Dighton Daniels

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I THE SCRAXTOX KEFUBLICAX, , FRIDAY, MARCH 9, 1917 BLAME PLACED FORFAILURE British Commission Submits Report on Dardanelles Campaign. 1 NATIONALISTS DISAPPOINTED t Chagrined Over Government's Policy With Regard to Ireland. NORTH SCR ANTON GIRL, MAKES A VERY CHARMING BRIDE ; : scan the rim of the brim IS REMARKABLE DOCUMENT Revelations Have Been Long Awaited With Most Intense Interest. LONDON. Mar. $. The responsibility responsibility for what many persons consider the ill - fated Pardenelles campaign is dipeused with remarkable candor and clearness by a report on the inception of the operations issued today by a special commission over which the late Lord Cromer presided. The entire entire country particularly partisans in the controversy which was. waged over the parts played in the Dardanelles drama by Winston Spencer Churchill. tnen nrst lord ot the admiralty: Lord Fisher, then first sea lord, the late Karl Kitchner. secretary of war. and then Prime Minister Henry Herbert Asquith have awaited those revelations wim the most intense interest. No other document concerning the wr has thrown so much light upon the inner history of the operations. Such revelations have seldom been published by any government in time of war. The commission discusses the whole system of British management of naval and military affairs. Xit Public Work This was Lord Cromer's last public public work. His ren is discernable throughout the document which he signed on his death bed. The witnesses witnesses examined included Mr. Asqunii. voionei (. nurcniu. iscount Grew former former secretary for foreign affair; Arthur Arthur J. Balfour, former fist lod of the admiralty, and now oeign secretary; secretary; Prime Minister Llovd George; the Marguis o Crewe, former president president of the boad of education; Reginald Reginald McKenna former chancellor, of the exonequer, and iscount Haldane. former former lord high chancellor, who were ! members of Mr. Asquith s cabinet all j the principal personages connected ) with the expedition except Karl Kitchner, and also Lord Fisher. Ad - ' miral Sir Arthur Knyvet Wilson, and I other sea lords. Admiral Carden. Gen - ' erai sir tan Mammon, who commanded the naval and land operations and many lessor officials. DevolTM on War Council. The management of the war devolved in November. 1914. upon a war council of the cabinet consisting of Mr. Asquith. Asquith. Earl Kitchener, and Mr. Churchill, Churchill, with Sir Edward Grev Mr. Lloyd George and the Marquis of' Crewe then A CHILD DOESN'T LAUGH AND PLAY IF CONSTIPATED Look, Mother' Is tongue coated, breath feverish and stomach sour? "California Syrup of Figs" can't harm tender stomach, liver, bowels. I K1 LS r n Wf" V A I J yS Jl A laxative today saves a sick child tomorrow. Children simply will not take the time from play to empty their bowels, which become clogged up with waste, liver gets sluggish; stomach sour. Look at the tongue, mother! If coated, or your child is listless, cross, feverish, breath bad. restless doesn't eat heartily, full of cold ot has sore tnroat or any other children's ailment give a teaspoonful of "California Syrup of Figs," then don't worry, because it is perfectly harmless, and in a few hours all this constipation poison, sour bile and fermenting waste will gently move out of the bowels, and vou have well, playful child again. A "thorough inside cleansing" Is oftimes all that is necessary. It should be the first treatment treatment given In any sickness. ocwure ot counterreit fig syrups k your drufcgis: fox a 50 - eent bottle of Caliiomla Syrun of Fins." whih ; I full directions for babies hva.I - T, all aces and for . , , i Pr'int?deona?he tlT "iTlf",. .l i and see that it is made bv th. . - rCn fornia Fig Syrup Company. ItSvmnrom.,, THE BANK WITH CLEAN ASSETS J U I I f y Ur - u a power for strength in this community. Persons doing business with the THIRD NATIONAL receive prompt and courteous treatment and attention by officers and employees. When anticipating opening an account or changing your present one, come to the THIRD NATIONAL. THIRD CAPITAL, $400,000 Wm. H. Peck, Presl - Jent Geo. H. Catlln Jamas L. Connell Open every busl less day evenlrgs from 7 to 8i30 o'clock. top Hi l ia iteA " ill a vv.,v,v ; c' - . vs vn .v w sw:cj' - ,'jcv - v t - s v - .' - ;v .! - " , .jro. '.: j . v ' 4v iw x.vx IX8 Attended by members of only the immediate family, the wedding of Nat H. Strauss, of C33 Monroe avenue, and Miss Evelyn Coles, of 506 Dean street, was performed at 3 o'clock yesterday afternoon at the Strauss residence by Rabbi H. Gutterman, of the Tenn Avenue Avenue synagogue. The couple was attended by Mr. anS Mrs. Samuel Weinberg, of this city. The ceremony was marked by extreme simplicity and was performed aecord - heads of the foreign, treasury and India India offices, participating, but with comparatively comparatively inactive advisory functions. Earl Kitchener's dominating influence influence prevades the testimony. The commission commission said he would impart full information information of his plans, even to the war council. Mr. Churchill described him as "ail powerful, inperturbuble and reserved." reserved." Adding: "He dominated absolutely our councils councils at tiiis time. The belief that he had plans deeper and wider than any we could see silenced misgivings." Geenra! Murray testified that he was never asked to express an opinion on the militarv plan. The situation at the admiralty was different. Mr. Churchill was not a profession man like Earl Kitchener and he consulted Admirals Admirals Eisner and Wilson. Admiral Eisher testified that iie "was dead against naval operations alone, because he knew it must be a failure." The commission comments on this statement as follows: 'He did not at any time record any such strongly adverse opinions as these. Neither does he apear to have impressed others with the strength of his objection." Admirals Eisher and Wilson said they remained silent at the councils when Mr. Churchill expresed views with which they disagreed as a form of loyalty to their confidence. Mr. Churchill' testified that he thought Admiral Admiral Eisher was in "lull agreement with him." JEWS CELEBRATE FEAST OF PURIM Services In Synagogues, Family Gatherings and Playlets Mark Observance. Services were conducted in Jewish synagogues throughout the land yesterday yesterday morning in observance of the Feast of Purlm, to commemorate the j deliverance of the Jews through the instrumentality of Queen Esther, from I the edict of extermination of King Ahashueras of Persia. T!;e observance of the holiday is (purely in the form of a festival of joyousness, and is marked by family I gatherings and the showering of gifts among mends. This year the gift - giving practice was confined largely to contributions of money to the American American relief committee in charge of the work among the stricken Jews in Eu rope. The holiday comes on the fourteenth day of the Jewish month of Adar. Hainan, Hainan, the prime minister. through whose enmity the edict of extermination extermination was issued: Mordecai. uncle of Queen Esther, and King Ahashueras I are the central figures in a Purim play ' that is given every year by the chil dren of the Hebrew schools. Last night appropriate exercises were . conducted in the auditorium of the Young Men's Hebrew association. Re - I hearsals of Purim, sketches and reci tations have been conducted by the I children of the school under the di - rectlon of the superintendent, Samuel Z. Kaplan. liaD61 li' (jUJMrmjn entertained a number or his parishioners at his home typ.ca.ly Hur.n, Bh - rr'"s' wne" '"e BOOK 01 yueen Ksther ras ana a StfneraJ Jollification i enjoyed. and with ability and willingness to serve the public at all times is the THIRD NATIONAL. Having acquired this reputation by careful investing and square dealing and havin? maint.iinr1 it fnr LOANS AT 5. NATIONAL BANK 118 Wyoming Ae., Scranton, Pa. Organized 1872 United State Depositary SURPLUS (EARNED), $1,000,000 Member of the Federal Reserve Bank Registrar of Stocks and Bonds OFFICERS: u. nnHi, vcce - fresiaent Gregory, J. Elmer Williams, Asst. DIRECTORS: R. A Chas. R. Connell Luther Keller W. A. May from 9 A M. to 3 P. M., closing Saturday at noon and open Eaturday MR. AND MRS NAT H. STRAUSS ing to the Orthodox Jewish rites. The bridegroom is the son of Mr. and Mrs, Isadore Strauss and Is well known in business circles in this city. lie is president of the Polyglot Pressi association, association, publishers of foreign - language newspapers, and of the Scranton Printing Printing company. .Mrs. Strauss is a charming young woman and is well known in North Scranton. where she has lived for many years. Among those present at the ceremony were: Mr. and Mrs. Samuel Weinberg, Mr. and Mrs. Ben - DEA 7HS SELDEN S. SEAMANS DIES IN PHILADELPHIA Word was received here last night of the death yesterday afternoon at - :30 o'clock in Philadelphia, Pa., of Seidell S. Seamans aged sixty - five years, up until a year ago a resident of Scranton. Death followed a protracted protracted illness. Mr. Seamans was born in Walls - vilie. Pa., near Waverly, but had spent the greater part of his life in this city. He was employed as a salesman. Mr. Seamans was a member of the Immanuel Baptist church an was active in movements for the bettering of the community. The deceased is survived by his wife, two sons, Percy Seamans, of this city; Philip Seamans and one daughter. Alberta, Alberta, of Philadelphia. Three brothers Charles Jay and Ered Seamans. all of Scranton. also survive. The body will be brought to Factory viile, tomorrow MRS. CATHERINE JOYNT. Mrs. Catherine Joynt, widow of Thomas Joynt, died at her home. 617 Palm street, last evening at 5 o'clock. She was a devout member of the Rosary Fraternity of St. Johns church. Surviving are the following children: Charles, Joseph, Eugene, Frank Belinda and Florence; also by the following sisters, Mrs. William Fvrn, Mrs. Michael McGinnis. Miss Mary Carr and Mrs. Anna Murphy. Thomas Joynt. her husband, pas?m away seven months ago. MRS. LAURA A. JUDD. The funeral of Mrs. I - aura A. Judd, who died Thursdav evening at the home of.her son. W. L. Judd, $12 Court street, will take place tomorrow afternoon afternoon with srvices at the residence at - o'clock. Interment will be in Forest Hill cemetery. i MRS. GEORGE L. TOtEPKINS. j Following a brief illness of penu - 'monia. Mrs. George L. Tompkins, died! Wednesday evening at the family home j in rtariora. t a. nesuies ner nusoami she is survived by the following children:. children:. Claude E. 'Ellsworth. Marie H. Ellsworth, Oria D. Ellsworth and Mrs. A. B. Jackson. The deceased was well known in Scranton. MISS ANNA XILCULLEN. Miss Anna Kilcullen. aged about forty - five years, a highly esteemed resident of Scranton, died yesterday afternoon at the home of her sister, Mrs. William Pest, 2208 Prospect avenue. avenue. Death followed a brief Illness. She is survived by one sister. Mrs. William Best, and two brothers. William William H., of Scranton. and Tatrick, of Ireland. The deceased was an aunt to Attorneys P. E. Kilcullen. of this citv. and William M. Kilcullen, of New York. The funeral will be conducted Monday Monday morning at 9:30 o'clock with a high mass of requiem in St. Joseph's church. Minooka. and burial In the Cathedral cemetery. WILLIAM J. OARVEY. William J. Garvey, aged forty - five years, of 413 South Irving avenue, died yesterday at the family home. Besides his wife he is survived by five children: Owen T.. John. William, Michael and Mrs. Philip Smith. Mr. Garvey died following a short illness of pneumonia. SAMUEL MCAWLEY. Samuel McCawley. aged fifty - nine years, of 534 Larch stret. died yesterday yesterday morning at 6 o'clock at the Hahnemann hospital. Death, due to pneumonia, followed a brief illness. Mr. McCawley ts survived by h!s wife ami two sonse, Roy and Robert McCawley. The body has been removed to Schoenfeld's undertaking parlors. ! j B. B. Hicks, Cashier Cashiers J. W. Oakford Wm. H. Peck jamin B. Strauss, Mr. and Mrs. Isadore Strauss, Mrs. J. Julius Levy. Mr. and Mrs. Hyman Small, Mrs. Tauline Pen - ner. Mr. and Mrs. Saul Rublnow, the Misses Mazie Penner, Lillian Penner. Ruth Davis Weinberg. Leonard J. Weinberg. Mortimer B. Levy, Jerome Weinberg. Haskell Small, Shirley Small, Misses Aurora and Patricia Strauss. H. Blinker, Jacob Miller and Moses Kurtz. The newly married couple will take up their residence next week in the Stonier apartments on Mulberry street. Franklin avenue, from where the funeral will be conducted tomorrow afternoon at 2:30 o'clock. Burial will be in Forest Hill cemetery. CATHERINE I, AS, KIN. Catherine, the five - year - old daughter of Mr. and Mrs. Timothy F. Larkin. died yesterday at the family residence. HS23 Jackson street. She is survived by her parents, one sister, Mildred and one brother. John Larkin. JOSEPH E. EARL Joseph H. Earl, aged seventy years, died early yesterday morning at the home of his daughter. Mrs. Otto Emslin. 709 Hampton street. The body will be taken tomorow morning to Holland Mills. N. Y., for interment. JAMES FAIRFIELD James Fairfield, aged sixty - three years died yesterday at the home of his brother William Fairfield 1310 Penn avenue. He is survived by the following brothers and sisters: William William Fairfield and Mrs. Enoch Day, of Scranton. and two brothers and two sisters in England. Funeral at 2:30 tomorrow afternoon. Interment in Forest Hill cemetery. MRS. JOHN SALMON Mrs. John Salmon, aged fortv vears, a resident of West Scranton for thirty years, died at her home 417 Twentieth street, yesterday afternoon following a brief illness. She was an active member of St. Patrick's church. Besides Besides her husband she is survived by the following sons and daughters: Joseph. Harry. William, John, Jerome Patrick, Mary, Anna and Catherine Salmon; her mother, Mrs. Anna Elau - nigan. and four brothers. Patrick and Michael Flannigan. and John and Edward Edward Jennings. The funeral , will be held Monday morning. A high mass of requiem will be celebrated in St. Patrick's church at 'J o'clock and interment interment will be in Cathedral cemetery. MILLER On Wednesday evening following a brief illness the daughter of George - Miller, died at the home of Mrs. William William Stark, of Wheeler avenue who has been carins for her since the death of her mother about two years ago. The funeral is to take place this morning from the Stark residence with funeral services and interment la the Dunniore cemetery. MARIE ROSE Marie Rose, six - months - old daughter daughter of Mrs. Rebecca Rose, of 277 Mortimer Mortimer street,, died at the Hahnemann hospital yesterday morning at 2 o'clock following a short illness. FUNERALS. The funeral of Mrs. Rose M. Collins, of llo Last Pine street, Dunm'ore will be conducted this morning at 9 o'clock a "ign mass oi requiem in St Mary's German Catholic church, South Scranton. Burial will be in the Cathedral Cathedral cemetery. The funeral of Dighton Daniels, of .10 McKenna court, will be conducted tomorrow afternoon at 1' o'clock wiy. services at the house and burial In uumuuie cemetery. The funeral of the lato James Cannon, Cannon, who died Wednesday morning at the home of his parents. Mr. and Mrs John Cannon. 1S03 Bloom avenue' .North scranton. will take place this mumms ai lu o ciock with a requiem mass in the Church of the Holv Rosary. Rosary. Interment will be in Cathedral cemetery. The funeral of Mrs. Margaret Souls - by will be held this afternoon at Z 30 o'clock with services at the family home. 517 Dean street, and burial In Forest Hill cemetery. The funeral of John Doud, who died yesterday morning at 7 o'clock will take place from the familv resign,. " - '8 Beech street, tomorrow morning at ! nun a nign mass In St John's at 9:30. Interment In the Cathedral Cathedral cemetery. The. funeral of John J Lynn of Philadelphia, will be held this morning from the home of his father, Walter Lynn, 527 Emmet street. A high mass of requiem will be celebrated at Holy Cross church at 9 o'clock and interment interment will be in Cathedial cemetery The funeral ot John, 19 - months - old son of Mr. and Mrs. Martin McHale, of in .ortn rinmore avenue, will be held this afternoon at 3 o'clock. Interment Interment will he in Cathedral cemetery. WILL ORDER ELECTION . TO FILL CONRY'S SEAT NEW YORK, March 8. Within a few days Governor Whitman Is expected to call a special election so that a representative representative to fill the vacancy caused by the death of Congressman M. F. Conry. In the Fifteenth New York district district may be chosen without delay. In taking this action the governor will deny requests from influential Republicans' Republicans' that Conry's seat be allowed to remain vacant until November. Republican leaders at Washington hoped to take advantage of the vacancy caused by the death of Congressman Conry and organize the house of repre sentatives, if an extra session were called, before a Democratic successor to Conry could be elected. "It is my duty as governor" said Mr. Whitman, "to call a special election as soon as possible. The selection of a Democrat or Republican for speaker may hinge upon one vote. That being the case. It is Imperative that Mr. Conry's successor be chosen without delay." delay." - - . REDMOND IN SOLEMN TALK Major, Fresh From Trenches, Uplifts Hearts of His Hearers. LONDON, March 9. The Daily Chronicle's parliamentary correspondent correspondent describing the memorable home rule scene In tffo House of Commons Wednesday, said: "The government's policy in regard to Ireland as laid down by the prime minister deeply disappointed the Nationalist Nationalist members and at the close of John Redmond's speech, acting on his suggestion not to take further part in debate, thev solemnly marched out of the house in single tile, their leader at their head. "The debate ran a fluctuating course. Vntil the prime mini.tter arose it flowed evenly and placidly, but when he got halfway through his speech there was a roaring and tumult of waters. Passionate exclamations broke forth from the Nationalists. Mr. Devlin. Devlin. Mr. Lynch, Mr. Vcaiilnn and Mr. Keating arose successively to challenge challenge particular statements. Defiant cheers and angry shouts recalled the stormy days of the Irish agitation. Bona Densely Crowded. The house was densely crowded. Every seat was occupied on the floor and in the galleries. Nothing can vie with an Irish debate in attractive power. "T. P. O'Connor spoke for seventy - two minutes in submitting his resolution, resolution, declaring it to be "essential without without further delay to confer upon Ireland Ireland the free institutions so long promised licr.' The house listened sympathetically to his picturesque recital recital of the melancholy catalogue of Irish events from the day when, on the eve of war. Sir L'dward Grey alluded alluded to Ireland as the 'one bright spot' down to the present time when Ireland is sullen and disaffected. "Major Redmond, wearing khaki, in seconding the resolution spoke with a grave, solemn, Inspiring eloquence that uplifted the heart of every one who listened to him, 'Willie Redmond,' as he is still universally - known, though tie is now in the middle fifties, is a brave and chivalrous soul whose old ebullence has been toned down by two years' grim experience in the fighting line, but who retains an almost youthful youthful freshness of heart. "He spoko with an elevation and a simple directness that were irresistible. irresistible. Without knowing it. he played on the feelings of his audience like a skilled musician on a stringed instrument. instrument. Not soon will one forget his injunction to let the dead past bury its dead and to take advantage of the war to make a fresh start and open a new chapter In the relations between Ireland and England. His solemn entreaty entreaty for a lead from Sir Edward Carson This is a time for sacrifice, will not Ulster sacrifice something?' his monig - appeal to the house in the name of the gallant Irish soldiers who are stifTering and fighting side by side with the Britisli in France this eloquent eloquent and sincere utterance stirred deep chords of feeling and left the house suffused with emotion. Prime Minister's Address. "The prime minister spoke with great energy and animation. It was evident tfiat he was speaking for audiences beyond the sea as well as at home. After insistence on the vast improvement in Ireland's economic position and recognition of her Inde structible spirit of nationality came the offer by Lloyd George to confer home rule right away in those portions portions of Ireland that desire it, supplemented supplemented by the declaration, reaffirmed several times, that in no circumstances would Northeast Ulster be coerced Into acceptance of home rule. "He harped so much on L ister's repugnance repugnance to home rule that the Nationalists Nationalists became restive and exclamatory, exclamatory, the Lrfberals silent and sombre, and the Conservatives noisily approving. approving. Not once did the prime mini'V - appeal to Ulster to throw with the rest of Island. "More than once Lloyd d vited the house to face the the Irish situation. I could feeling that what he calls the have obscured his vision of of Ireland. It was a mechanic ul rem - edv for a problem that is at once na tlonal and spiritual. No wonder the Nationalists listened to it with dismay. dismay. Statesmanship Bankrupt. "Mr. Asquith, in a few sentences instinct instinct with the spirit of statesmanship, said that if some means were not found for dealing with the Irish problem problem our statesmanship would confess itself bankrupt. He urged the govern ment to appoint a commission (its personnel to include the Dominion statesmen now in London) charged with the duty of readjusting and reconciling reconciling the interests atTected by the home rule act and reporting promptly to Parliament. "This suggestion commended itself to Mr. Redmond more than did the hints thrown out by the prime minister, minister, whose speech he said would play into the hands of those In Ireland who were trying to destroy the constitutional constitutional movement. It Is a regrettable result of the debate that It opened a gulf between Lloyd George and the Use Cocoanut Oil For Washing Hair If you want to keep your hair In good condition, be careful what you wash It with. Most soaps and prepared shampoos contain too much alkali. This dries the scalp, makes the hair brittle, and Is very harmful. Just plain mulsifled cocoanut cocoanut oil (which is pure and entirely greaseless), is much better than the most expensive soap or anything else you can use for shampooing, as this can't possibly injure the hair. .Simply moisyn your hair with water and rub it in. One or two teaspoonfuls will make an abundance of rich, creamy lather, and cleanses the hair and scalp thoroughly. The lather rinses out easily and removes every particle of dust, dirt, dandruff and excessive oil. The hair dries ciulckly and evenly, and it leaves It fine and silky, brlgh:, fluffy and easy to manage. x You can g - et mulsifled cocoanut oil at most any drug store. It Is very cheap, and a few ounces Is enough , to last everyone In the family for (months. Scranton Correspondence Schools II. E. Weekn. rre. Elmer H. Lawall, Treai It. J. Foster, V Pres. David Cottle, See. SCBA.VTON. PA. of your ' V, Spring Suits Are Nationalist party. Subsequently the prime minister showed a disposition 10 accept Mr. Asquith's suggestions al ternatively to his own earner piopo. - .u for a purely Irish conference, liko the Irish land conference, to hummer out a settlement." Hotel Mahon. Olyphant, dining room now open. Adv. NUBS OF NEWS j Meeting - of W. C. T. U. The Scranton Scranton Central W. C. T. U. held a very pleasant social at the home o Mrs. C. 1'. Morgan on Mulberry street, Tuesday Tuesday evening. After devotional exercises, exercises, piano solos were rendered by Master Stanford Morgan and Miss Eva Washburn recitation by Mrs., Elizabeth Movies Sherman and Mrs. Elizabeth Smith; a paper on the beginnings of our union, and Victrola selections. Others present were: Mrs. C. Greer Fisher. Miss Matilda Hawley. Miss F. Raub. Mrs. Amv Decker. Mrs. H. Smith Gorman Mrs. V". E. Wentworth, Mrs. C. M Ilawlev. Miss Jennie Bunnell, Miss Farrell '.Mrs. F. C. Meyers. Mrs. K E Drake Mrs. John Hornbnker, Mrs. Byron Washburn, Mrs. Seifarth and others. Chargei Cruel Treatment Violette Miesmer In the divorce libel filed against F. O. Miesmer ' yesterday charges that her husband treated her cruellv on several oeasions and Subjected" Subjected" her to personal indignities. THey were married m iuo. Aiwiuer niunqi E. Watkins represents the libellant. C&vill Named Conatabla Court yesterday yesterday appointed George Cavlll as con - The Hfli lily - Ssi Hi A dream of a place to dream in. That is what a chamber may be in these days when the creamy ivory finished, and daintily ornamented ornamented furniture that is the vogue just now, and will be for many seasons to come, is combined with the soft, beautiful tones of handsome rugs, and the charm of softly flowing draperies. And just at this time there is the best chance in the world to select just such furnishings, for a splendid collection of chamber furniture, not only in ivory, but in every finish is waiting on our floors for your inspection, and at a surprisingly low price. Make your bedroom lovely, and it will go as far towards making the lives of all your family lovely, too. Stoehr & Fister Where Quality is Higher Than Price alllilM old winter derby Is the silk binding 'streaky greasy shiny? Flip your finger hard against the crown. Does a cloud of dust go up as if glad to escape from its winter quarters? That's the warning, sir, that the old veteran veteran should be retired from service. A Samter Soft Hat bought now will tide you over till the good old summer time, then come back for service again next fall. They come in all manner of shapes and shad es, as smart as the crack of a whip - r - sorts you'll not find in the one - man, one - window hat shops that dot the town. $2 $3 $4 $5 See the 300 square feet hat display. Now On Display - See I stable for the Fifth ward of Taylor. to succeed William Pavis, resigned. o - Night School Closing Announcement was made at the Scntntou - l.nekawaniia Business college. Linden street and Jefferson avenue, that the night school season at the college will close April 1. o Injured in Fall Lawrence Banek, thirty years old. of 1123 Eureka avenue, avenue, was admitted to the Stale hospital hospital yesterday afternoii, sul'ln'ring from lacerations of the head, sustained when he fell on the tracks of the Lackawanna Lackawanna road near Olive street. o President' Inaugural At the Madison Madison Avenue temnle this evening at 7:45 o'clock Rabbi l.ovitca will speak on "President Wilsons Inaugural Address Address A Reaffirmation of American Ideals." o Entertainment Postponed The chil dren's Purim entertainment which was, to have been given at the Madi son Avenue temple Saturday night has been postponed owing tu the prevalence of measles. TOWANDA RESIDENT, AGED 101, IS DEAD SpeWal to The Ilepublh'nn. TOWANDA. Pa., March $ One of the state's ohlest residents pisse - J away today, when Justice A. K. Record, well known farmer and business man, died at the age of 10. years. . He had boon 111 for several months. Mr. Record had resided in Bradford county since 3' if. He was b irn in I'Utehcss county, N. V., and u ltil taken 1,1 In January was able to manage his own business affairs. Chamber Beautiful Our Windows DAVIS IS HOME FROM WASHINGTON City Solicitor Will Confer This Morning With Engineers on North Main Case. City Solicitor D. .1. Davis returned from Washington yesterday - where he, participated in the inauguration parade, parade, being a lieutenant colonel onlh staff of General S. C. Clement. Mr. ilia - vis was greatly pleased with the (appearance (appearance of tho Third, Sixth and Sixteenth Sixteenth infantry regiments of Pennsylvania, Pennsylvania, which participated in tho 'parade. 'parade. I This morning Mr. Davis will confer with Engineers T. Ellsworth 1'avics. William Monroe and Arthur Long, of the city bureau of mine Inspection, relative relative to petitioning court for a reopening reopening of the North Main avenue ckvs case. ! At the mooting of council last week the reports of Engineers Monroe and, Davies were read, and also that of Engineer Engineer Long. The report submitted by tho two former men advised tho Immediate Immediate reopening of tho case, with a. view to having the rieerte of Judge K. C. Newcoiuli niodltird, a.s tho only means of preventing further mine dis turbances underneath North and South Main avenues. i IS te r p 1 .ii n : ii ?. ua.IjU.' 7 A4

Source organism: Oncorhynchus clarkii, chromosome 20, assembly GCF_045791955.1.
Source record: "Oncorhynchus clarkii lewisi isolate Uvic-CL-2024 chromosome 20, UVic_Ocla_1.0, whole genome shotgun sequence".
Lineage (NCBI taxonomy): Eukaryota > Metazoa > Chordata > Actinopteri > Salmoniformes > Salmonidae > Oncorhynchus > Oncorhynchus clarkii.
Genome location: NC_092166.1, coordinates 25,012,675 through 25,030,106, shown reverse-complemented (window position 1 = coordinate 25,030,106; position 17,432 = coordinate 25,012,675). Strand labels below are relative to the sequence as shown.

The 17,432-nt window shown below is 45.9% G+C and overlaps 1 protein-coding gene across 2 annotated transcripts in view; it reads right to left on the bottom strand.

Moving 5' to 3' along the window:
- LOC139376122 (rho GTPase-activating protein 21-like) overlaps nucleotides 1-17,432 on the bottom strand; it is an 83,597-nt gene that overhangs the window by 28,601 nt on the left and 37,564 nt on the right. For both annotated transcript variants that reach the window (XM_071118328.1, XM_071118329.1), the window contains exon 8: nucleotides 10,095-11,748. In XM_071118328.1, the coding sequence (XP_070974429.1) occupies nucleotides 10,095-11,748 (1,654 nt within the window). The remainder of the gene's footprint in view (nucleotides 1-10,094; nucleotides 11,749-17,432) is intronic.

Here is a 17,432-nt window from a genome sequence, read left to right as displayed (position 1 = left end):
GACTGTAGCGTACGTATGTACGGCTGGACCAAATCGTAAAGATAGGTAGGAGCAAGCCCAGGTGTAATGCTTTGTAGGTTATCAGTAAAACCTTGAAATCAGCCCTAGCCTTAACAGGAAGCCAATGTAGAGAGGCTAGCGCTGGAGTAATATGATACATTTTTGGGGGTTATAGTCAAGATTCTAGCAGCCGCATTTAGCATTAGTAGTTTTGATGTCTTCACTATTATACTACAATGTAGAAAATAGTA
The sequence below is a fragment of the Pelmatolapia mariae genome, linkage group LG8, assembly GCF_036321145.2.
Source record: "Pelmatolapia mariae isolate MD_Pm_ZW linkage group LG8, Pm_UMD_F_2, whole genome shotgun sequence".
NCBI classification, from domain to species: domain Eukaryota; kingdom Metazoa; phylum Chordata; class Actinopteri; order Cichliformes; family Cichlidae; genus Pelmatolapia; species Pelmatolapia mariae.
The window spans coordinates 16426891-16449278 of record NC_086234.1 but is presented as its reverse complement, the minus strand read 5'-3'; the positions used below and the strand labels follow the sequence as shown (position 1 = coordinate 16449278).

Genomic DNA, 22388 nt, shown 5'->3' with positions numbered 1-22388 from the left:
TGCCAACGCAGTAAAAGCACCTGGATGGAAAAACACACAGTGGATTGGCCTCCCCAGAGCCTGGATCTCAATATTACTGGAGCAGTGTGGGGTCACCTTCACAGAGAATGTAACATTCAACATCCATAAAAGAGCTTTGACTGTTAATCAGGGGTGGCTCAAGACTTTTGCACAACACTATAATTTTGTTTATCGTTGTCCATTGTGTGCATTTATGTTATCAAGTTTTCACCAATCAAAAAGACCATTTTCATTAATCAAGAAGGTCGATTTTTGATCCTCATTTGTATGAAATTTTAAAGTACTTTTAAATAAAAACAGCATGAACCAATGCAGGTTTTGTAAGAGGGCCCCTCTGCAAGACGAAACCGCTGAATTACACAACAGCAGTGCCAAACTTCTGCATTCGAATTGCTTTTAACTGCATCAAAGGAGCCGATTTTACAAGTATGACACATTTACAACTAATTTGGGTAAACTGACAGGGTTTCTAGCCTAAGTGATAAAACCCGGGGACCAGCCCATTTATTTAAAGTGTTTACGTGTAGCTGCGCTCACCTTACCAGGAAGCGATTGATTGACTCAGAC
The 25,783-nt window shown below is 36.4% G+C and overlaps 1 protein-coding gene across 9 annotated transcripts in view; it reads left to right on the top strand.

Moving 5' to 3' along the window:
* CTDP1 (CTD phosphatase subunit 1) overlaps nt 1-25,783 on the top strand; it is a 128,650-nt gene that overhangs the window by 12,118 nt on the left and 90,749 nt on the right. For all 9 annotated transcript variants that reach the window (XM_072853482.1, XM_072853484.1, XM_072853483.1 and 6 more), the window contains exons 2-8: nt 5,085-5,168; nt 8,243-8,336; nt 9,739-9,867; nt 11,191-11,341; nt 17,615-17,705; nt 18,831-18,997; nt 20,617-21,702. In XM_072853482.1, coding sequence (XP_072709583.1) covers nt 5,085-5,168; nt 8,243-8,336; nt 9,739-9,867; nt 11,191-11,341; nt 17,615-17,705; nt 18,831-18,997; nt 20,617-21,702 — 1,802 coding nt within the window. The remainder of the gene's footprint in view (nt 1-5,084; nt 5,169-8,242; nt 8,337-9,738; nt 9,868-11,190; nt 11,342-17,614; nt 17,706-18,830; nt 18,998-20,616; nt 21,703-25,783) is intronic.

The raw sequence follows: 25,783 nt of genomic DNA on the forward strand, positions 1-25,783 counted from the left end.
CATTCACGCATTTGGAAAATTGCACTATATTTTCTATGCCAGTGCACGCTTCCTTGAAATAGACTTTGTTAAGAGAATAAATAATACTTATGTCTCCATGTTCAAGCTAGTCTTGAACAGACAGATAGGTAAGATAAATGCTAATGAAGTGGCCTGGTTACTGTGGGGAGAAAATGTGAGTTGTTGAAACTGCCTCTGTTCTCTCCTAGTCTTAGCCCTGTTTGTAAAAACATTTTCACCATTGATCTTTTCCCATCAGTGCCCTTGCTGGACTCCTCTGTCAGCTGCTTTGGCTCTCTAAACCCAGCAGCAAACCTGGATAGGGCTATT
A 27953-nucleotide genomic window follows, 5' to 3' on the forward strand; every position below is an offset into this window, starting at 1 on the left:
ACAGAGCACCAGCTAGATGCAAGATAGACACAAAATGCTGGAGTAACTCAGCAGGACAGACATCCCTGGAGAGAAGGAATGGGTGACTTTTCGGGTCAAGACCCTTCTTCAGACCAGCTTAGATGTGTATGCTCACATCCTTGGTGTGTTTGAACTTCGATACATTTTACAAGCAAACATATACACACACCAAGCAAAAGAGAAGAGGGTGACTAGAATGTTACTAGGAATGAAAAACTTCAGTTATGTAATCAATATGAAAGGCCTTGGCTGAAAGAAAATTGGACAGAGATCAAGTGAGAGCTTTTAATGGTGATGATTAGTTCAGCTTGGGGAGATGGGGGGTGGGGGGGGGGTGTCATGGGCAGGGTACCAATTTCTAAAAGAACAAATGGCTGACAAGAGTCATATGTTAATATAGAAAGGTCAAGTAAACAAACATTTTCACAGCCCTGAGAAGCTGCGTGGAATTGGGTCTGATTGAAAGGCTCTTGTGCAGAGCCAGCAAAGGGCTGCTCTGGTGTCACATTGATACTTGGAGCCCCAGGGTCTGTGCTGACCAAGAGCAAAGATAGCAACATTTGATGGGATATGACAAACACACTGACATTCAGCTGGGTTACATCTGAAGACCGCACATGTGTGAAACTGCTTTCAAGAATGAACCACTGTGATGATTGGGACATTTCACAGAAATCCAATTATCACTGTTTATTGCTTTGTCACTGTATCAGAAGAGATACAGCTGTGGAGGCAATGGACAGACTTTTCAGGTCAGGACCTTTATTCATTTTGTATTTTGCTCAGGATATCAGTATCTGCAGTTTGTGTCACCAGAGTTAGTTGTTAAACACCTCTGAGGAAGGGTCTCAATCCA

Clipped from
  1. The Scranton Republican,
  2. 09 Mar 1917, Fri,
  3. Page 5